Eric Peterman (6-1, 202 pounds, first year)
A Northwestern product, Peterman faces long odds to make the team. The club originally signed Peterman last year as an undrafted free agent, cut him in September, and brought him back on the practice squad the following December. The fact Chicago re-signed Peterman in February bodes well for him, but he’ll likely wind up a victim of the numbers game.
Antonio Robinson (6-3, 195 pounds, undrafted rookie)
Robinson played in a triple-option offense at Nicholls State, which significantly affected his numbers. He possesses intriguing measureable attributes, but due partially to limited repetitions, Robinson hasn’t had many opportunities. At this point, Robinson appears to be another camp body.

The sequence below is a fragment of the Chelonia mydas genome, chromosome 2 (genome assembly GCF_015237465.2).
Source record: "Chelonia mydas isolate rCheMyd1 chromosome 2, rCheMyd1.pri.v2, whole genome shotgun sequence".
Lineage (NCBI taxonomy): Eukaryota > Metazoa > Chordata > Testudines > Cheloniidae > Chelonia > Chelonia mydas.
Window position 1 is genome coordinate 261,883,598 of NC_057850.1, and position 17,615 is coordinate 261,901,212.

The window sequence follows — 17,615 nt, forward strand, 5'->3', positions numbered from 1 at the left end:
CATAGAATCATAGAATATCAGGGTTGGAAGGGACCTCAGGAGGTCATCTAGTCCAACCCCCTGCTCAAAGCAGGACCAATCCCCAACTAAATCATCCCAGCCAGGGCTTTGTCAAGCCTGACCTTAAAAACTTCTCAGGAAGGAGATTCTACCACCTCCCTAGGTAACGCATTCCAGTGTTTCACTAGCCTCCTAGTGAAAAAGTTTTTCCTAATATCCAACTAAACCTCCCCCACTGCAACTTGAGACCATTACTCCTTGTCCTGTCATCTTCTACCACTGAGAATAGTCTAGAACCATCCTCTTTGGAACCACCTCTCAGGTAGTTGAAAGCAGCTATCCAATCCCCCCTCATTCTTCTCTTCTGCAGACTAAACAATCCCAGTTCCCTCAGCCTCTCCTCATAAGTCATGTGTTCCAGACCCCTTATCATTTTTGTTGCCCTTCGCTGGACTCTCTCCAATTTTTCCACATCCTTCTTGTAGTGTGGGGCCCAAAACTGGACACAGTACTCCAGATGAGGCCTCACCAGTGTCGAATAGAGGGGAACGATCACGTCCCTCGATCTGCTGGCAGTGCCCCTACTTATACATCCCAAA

Michael C. Wright covers the Bears for ESPNChicago.com
Cutler made that clear by reiterating his stance Tuesday concerning the possibility of the club acquiring receiver Terrell Owens, who was spotted hanging out last month with the quarterback at Underground, a Chicago nightclub.
Read the entire story.
Listen to the entire Jay Cutler interview with "Waddle & Silvy"